Andy Warhol is famous for having (possibly) said, “In the future, everyone will be world-famous for 15 minutes.” You may never reach Warhol-level fame, but getting media coverage for your business can mean a boon for both your revenue and your reputation.
Media expert Christina Nicholson, of Media Maven PR firm, says small businesses should think of media coverage as a referral. “It’s not you saying you’re great. It’s someone else saying you’re great. Your credibility is instant when a known, liked, and trusted source features you.”
Steps to earning media coverage
Once you’re comfortable with the idea of being in the media and you have a newsworthy announcement to make—whether you’re opening a second location or debuting a new, state-of-the-art service—there are a few steps to getting media coverage, without having to hire a large (and possibly expensive) media relations firm.
1. Write and send engaging press releases
Press releases might seem antiquated, but a good press release helps summarize what’s unique about your business or product, while also boosting your brand and website. There are an array of online guides and templates to help you build the perfect press release, but at the minimum, a great press release should contain:
- A catchy headline
- A short opening paragraph that summarizes the point of the press release
- Body copy that explains and supports the opening paragraph with more detail
- Contact information, website, and social media links
For inspiration, you can also research press releases distributed by other like-minded companies. Once your copy is drafted, make a list of recipients, and include people in your industry, like bloggers or influencers, as well as local media outlets. If you have the budget, you can use a distribution channel like ereleases.com, which can target your press release by industry or location.
2. Establish an active social media presence
Use your social media platforms to spread news about your business, and establish yourself as a subject matter expert by writing blogs or posts about your business or industry news.
Your business’s social accounts should follow all of your local media channels and reporters that cover your industry on a regular basis. For example, if you are a personal trainer or own a gym, you should follow reporters who cover fitness, health, and wellness. This will put your business on their radar, as well as give you a good idea of the kinds of stories they cover.
Also be sure to post on your social media accounts often. If there is breaking news in your industry, you should be among the first to address it online and on social media. Talk about how it impacts your customers and what your business is doing to respond to this event.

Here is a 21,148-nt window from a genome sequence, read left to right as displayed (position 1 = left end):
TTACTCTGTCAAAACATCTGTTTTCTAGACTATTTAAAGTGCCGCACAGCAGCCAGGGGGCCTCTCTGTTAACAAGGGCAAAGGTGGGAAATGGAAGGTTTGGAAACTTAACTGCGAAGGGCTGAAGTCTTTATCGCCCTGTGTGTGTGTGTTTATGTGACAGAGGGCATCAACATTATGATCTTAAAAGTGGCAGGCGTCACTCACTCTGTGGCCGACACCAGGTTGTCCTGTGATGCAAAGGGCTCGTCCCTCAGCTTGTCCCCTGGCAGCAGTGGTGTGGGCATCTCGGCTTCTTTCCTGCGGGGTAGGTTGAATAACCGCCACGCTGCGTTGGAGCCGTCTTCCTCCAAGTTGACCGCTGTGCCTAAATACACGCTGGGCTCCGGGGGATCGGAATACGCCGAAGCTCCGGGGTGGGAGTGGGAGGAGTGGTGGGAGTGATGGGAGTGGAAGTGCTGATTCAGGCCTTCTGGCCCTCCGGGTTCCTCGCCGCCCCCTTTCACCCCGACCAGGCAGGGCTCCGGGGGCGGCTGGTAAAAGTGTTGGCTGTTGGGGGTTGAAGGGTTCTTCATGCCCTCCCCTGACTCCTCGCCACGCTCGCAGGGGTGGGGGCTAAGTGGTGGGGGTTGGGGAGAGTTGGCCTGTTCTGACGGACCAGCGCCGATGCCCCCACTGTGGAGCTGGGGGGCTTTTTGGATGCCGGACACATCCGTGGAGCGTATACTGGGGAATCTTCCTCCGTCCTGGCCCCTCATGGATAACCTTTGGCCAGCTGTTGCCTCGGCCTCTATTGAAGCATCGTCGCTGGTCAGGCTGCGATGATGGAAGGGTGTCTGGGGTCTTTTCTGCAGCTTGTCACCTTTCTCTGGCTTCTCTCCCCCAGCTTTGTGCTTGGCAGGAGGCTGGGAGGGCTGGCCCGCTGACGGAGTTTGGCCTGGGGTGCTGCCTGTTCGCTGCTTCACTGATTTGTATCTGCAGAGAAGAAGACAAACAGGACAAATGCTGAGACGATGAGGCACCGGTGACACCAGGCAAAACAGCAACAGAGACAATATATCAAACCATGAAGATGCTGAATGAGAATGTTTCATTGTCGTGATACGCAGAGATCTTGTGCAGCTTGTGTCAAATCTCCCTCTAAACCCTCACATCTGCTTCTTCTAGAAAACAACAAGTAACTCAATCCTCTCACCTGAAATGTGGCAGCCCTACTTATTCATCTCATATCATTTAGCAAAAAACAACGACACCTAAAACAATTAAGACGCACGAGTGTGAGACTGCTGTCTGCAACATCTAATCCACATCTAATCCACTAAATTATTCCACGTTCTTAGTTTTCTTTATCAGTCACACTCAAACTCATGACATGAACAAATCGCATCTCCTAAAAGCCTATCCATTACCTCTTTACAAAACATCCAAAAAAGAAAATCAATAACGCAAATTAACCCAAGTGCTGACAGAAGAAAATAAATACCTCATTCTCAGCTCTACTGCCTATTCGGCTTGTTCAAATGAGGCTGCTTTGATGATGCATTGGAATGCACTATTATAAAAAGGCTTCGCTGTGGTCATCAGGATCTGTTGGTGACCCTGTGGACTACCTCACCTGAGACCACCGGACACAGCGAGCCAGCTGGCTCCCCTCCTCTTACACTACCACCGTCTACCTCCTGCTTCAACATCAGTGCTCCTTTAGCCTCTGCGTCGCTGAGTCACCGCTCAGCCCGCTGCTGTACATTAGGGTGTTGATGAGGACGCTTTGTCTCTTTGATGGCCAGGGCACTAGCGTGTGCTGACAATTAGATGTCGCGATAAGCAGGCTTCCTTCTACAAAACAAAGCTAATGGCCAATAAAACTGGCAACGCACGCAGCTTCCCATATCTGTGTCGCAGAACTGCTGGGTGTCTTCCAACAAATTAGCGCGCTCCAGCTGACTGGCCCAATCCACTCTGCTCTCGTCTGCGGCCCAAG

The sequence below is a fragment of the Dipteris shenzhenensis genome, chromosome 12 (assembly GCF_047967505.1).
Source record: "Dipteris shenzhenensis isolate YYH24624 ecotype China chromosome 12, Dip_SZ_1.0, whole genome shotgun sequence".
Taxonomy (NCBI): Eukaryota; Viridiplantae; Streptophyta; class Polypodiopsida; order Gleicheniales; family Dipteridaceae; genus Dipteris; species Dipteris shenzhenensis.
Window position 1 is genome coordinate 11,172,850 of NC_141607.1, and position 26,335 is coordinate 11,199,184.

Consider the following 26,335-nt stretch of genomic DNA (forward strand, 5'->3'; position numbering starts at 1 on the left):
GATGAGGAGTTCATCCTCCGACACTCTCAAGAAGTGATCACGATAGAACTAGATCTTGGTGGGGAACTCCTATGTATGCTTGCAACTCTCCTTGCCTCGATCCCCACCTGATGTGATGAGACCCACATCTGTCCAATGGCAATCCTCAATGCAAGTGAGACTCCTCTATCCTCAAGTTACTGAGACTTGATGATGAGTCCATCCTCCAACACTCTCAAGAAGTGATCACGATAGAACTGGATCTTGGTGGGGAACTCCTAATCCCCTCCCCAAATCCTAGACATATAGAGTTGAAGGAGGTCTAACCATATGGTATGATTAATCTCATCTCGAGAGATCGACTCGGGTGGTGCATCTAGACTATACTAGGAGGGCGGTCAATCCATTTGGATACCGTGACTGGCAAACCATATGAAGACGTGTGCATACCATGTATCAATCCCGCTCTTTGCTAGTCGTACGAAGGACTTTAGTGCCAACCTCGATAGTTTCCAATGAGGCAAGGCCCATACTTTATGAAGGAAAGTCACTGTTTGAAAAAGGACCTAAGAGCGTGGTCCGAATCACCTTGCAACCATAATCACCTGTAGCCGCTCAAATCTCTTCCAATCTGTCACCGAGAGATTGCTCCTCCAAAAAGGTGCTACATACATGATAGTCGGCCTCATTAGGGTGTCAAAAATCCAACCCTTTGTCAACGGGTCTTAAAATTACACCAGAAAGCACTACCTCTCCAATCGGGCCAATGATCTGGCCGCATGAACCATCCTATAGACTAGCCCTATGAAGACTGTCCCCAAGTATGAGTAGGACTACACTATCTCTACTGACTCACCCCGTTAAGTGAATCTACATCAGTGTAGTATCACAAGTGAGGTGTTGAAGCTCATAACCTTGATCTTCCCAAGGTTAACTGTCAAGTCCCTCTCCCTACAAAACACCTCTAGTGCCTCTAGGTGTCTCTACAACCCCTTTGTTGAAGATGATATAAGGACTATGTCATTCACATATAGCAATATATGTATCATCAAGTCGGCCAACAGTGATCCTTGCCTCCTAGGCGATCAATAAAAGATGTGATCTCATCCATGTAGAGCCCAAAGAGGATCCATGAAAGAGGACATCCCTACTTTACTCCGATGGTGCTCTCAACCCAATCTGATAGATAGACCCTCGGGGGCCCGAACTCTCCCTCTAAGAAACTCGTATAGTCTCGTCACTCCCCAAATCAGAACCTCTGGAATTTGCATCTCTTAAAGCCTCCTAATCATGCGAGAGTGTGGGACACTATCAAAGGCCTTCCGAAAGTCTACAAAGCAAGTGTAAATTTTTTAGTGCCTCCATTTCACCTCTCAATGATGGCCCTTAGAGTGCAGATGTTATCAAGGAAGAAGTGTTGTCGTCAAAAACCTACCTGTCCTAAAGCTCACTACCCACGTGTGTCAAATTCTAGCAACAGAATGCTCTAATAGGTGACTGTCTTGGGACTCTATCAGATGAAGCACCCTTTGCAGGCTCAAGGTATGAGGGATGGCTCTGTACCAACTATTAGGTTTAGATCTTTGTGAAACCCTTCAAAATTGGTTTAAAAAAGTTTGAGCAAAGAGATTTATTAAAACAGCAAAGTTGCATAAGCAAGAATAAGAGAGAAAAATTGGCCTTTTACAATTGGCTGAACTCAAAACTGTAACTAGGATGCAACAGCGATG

3. Build a relationship with reporters
News reporters on any platform are constantly looking for reliable sources with expertise in their industry, but if they don’t know you or trust you, they might not use you as a source. It’s important to build a genuine relationship with reporters and podcasters so they trust your information.
Wendy Guarisco of the Guarisco Group, a media relations firm in Atlanta, advises business owners and experts to treat reporters as you would any relationship or friendship. “Don’t just connect with journalists on social media and think that constitutes a relationship. Interact with them. Comment on their stories, share their posts. This is especially true of relationships with the reporter at your local affiliate.”
You can also use new websites like HARO (Help a Reporter Out), which works to connect journalists and bloggers with reliable sources by topic. Most sites have a free option to try before committing to a monthly subscription.
What happens when the coverage of my business is negative?
Sometimes, media coverage of your business or industry can be negative. It might be because of a mistake made by your business, or it could be industry related. Whatever the reason, there are ways to handle negative press in a professional manner and perhaps turn around public opinion of your business or industry.
Try not to get emotional
This is usually the most difficult part of crisis communications, for any business large or small. Take the emotion out of your response. Remember in most cases, there is usually no immediate action to take in the first hour of a crisis situation. Use that time to collect your thoughts, and formulate a plan.
Address it online
In today’s online culture, people expect responses to situations quickly. Use the first hour or two while gathering your thoughts to craft a professional response to the situation or problem, then post it on your website and social media channels. The most difficult part of this step is to make sure the response sounds and is genuine, not pre-planned or insincere.
Be a leader
Now is the time to step up and use your position as head of the company to be a leader. Your employees—and the public—will be looking to you for answers. How you handle negative press will say more than your actual words, and the effects of your strategic, professional approach can even linger longer than the issue itself.
Hopefully, mentions of you or your small business in the media will be positive, and you can use that coverage to market your business and generate more revenue. While you can’t always quantify the ROI like you can with paid media, earned media coverage can reach more people and be even more valuable.
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The information above is provided for educational and informational purposes only. It is not intended to be a substitute for professional advice and may not be suitable for your circumstances. Unless stated otherwise, references to third-party links, services, or products do not constitute endorsement by Yelp.